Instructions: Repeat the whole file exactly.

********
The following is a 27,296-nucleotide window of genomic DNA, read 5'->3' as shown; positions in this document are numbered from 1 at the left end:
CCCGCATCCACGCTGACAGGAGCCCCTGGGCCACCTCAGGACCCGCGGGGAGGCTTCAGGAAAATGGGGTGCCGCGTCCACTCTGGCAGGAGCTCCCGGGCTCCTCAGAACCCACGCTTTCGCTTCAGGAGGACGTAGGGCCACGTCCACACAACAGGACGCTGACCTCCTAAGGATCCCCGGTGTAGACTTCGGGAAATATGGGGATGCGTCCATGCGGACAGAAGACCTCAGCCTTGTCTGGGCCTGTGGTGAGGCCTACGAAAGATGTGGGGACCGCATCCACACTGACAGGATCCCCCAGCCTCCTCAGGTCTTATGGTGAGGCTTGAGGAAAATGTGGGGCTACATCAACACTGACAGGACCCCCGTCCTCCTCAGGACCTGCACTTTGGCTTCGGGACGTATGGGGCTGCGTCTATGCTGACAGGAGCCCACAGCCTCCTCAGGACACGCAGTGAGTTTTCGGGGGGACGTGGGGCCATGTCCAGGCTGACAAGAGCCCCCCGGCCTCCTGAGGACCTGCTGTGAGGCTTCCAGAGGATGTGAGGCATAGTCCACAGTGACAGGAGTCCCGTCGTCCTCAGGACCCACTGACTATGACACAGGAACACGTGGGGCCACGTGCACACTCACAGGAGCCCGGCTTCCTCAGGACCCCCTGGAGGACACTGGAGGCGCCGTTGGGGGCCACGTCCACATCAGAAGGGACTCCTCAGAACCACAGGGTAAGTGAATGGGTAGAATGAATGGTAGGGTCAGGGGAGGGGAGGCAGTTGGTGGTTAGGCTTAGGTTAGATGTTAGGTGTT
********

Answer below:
The following is a 27,296-nucleotide window of genomic DNA, read 5'->3' as shown; positions in this document are numbered from 1 at the left end:
CCCGCATCCACGCTGACAGGAGCCCCTGGGCCACCTCAGGACCCGCGGGGAGGCTTCAGGAAAATGGGGTGCCGCGTCCACTCTGGCAGGAGCTCCCGGGCTCCTCAGAACCCACGCTTTCGCTTCAGGAGGACGTAGGGCCACGTCCACACAACAGGACGCTGACCTCCTAAGGATCCCCGGTGTAGACTTCGGGAAATATGGGGATGCGTCCATGCGGACAGAAGACCTCAGCCTTGTCTGGGCCTGTGGTGAGGCCTACGAAAGATGTGGGGACCGCATCCACACTGACAGGATCCCCCAGCCTCCTCAGGTCTTATGGTGAGGCTTGAGGAAAATGTGGGGCTACATCAACACTGACAGGACCCCCGTCCTCCTCAGGACCTGCACTTTGGCTTCGGGACGTATGGGGCTGCGTCTATGCTGACAGGAGCCCACAGCCTCCTCAGGACACGCAGTGAGTTTTCGGGGGGACGTGGGGCCATGTCCAGGCTGACAAGAGCCCCCCGGCCTCCTGAGGACCTGCTGTGAGGCTTCCAGAGGATGTGAGGCATAGTCCACAGTGACAGGAGTCCCGTCGTCCTCAGGACCCACTGACTATGACACAGGAACACGTGGGGCCACGTGCACACTCACAGGAGCCCGGCTTCCTCAGGACCCCCTGGAGGACACTGGAGGCGCCGTTGGGGGCCACGTCCACATCAGAAGGGACTCCTCAGAACCACAGGGTAAGTGAATGGGTAGAATGAATGGTAGGGTCAGGGGAGGGGAGGCAGTTGGTGGTTAGGCTTAGGTTAGATGTTAGGTGTT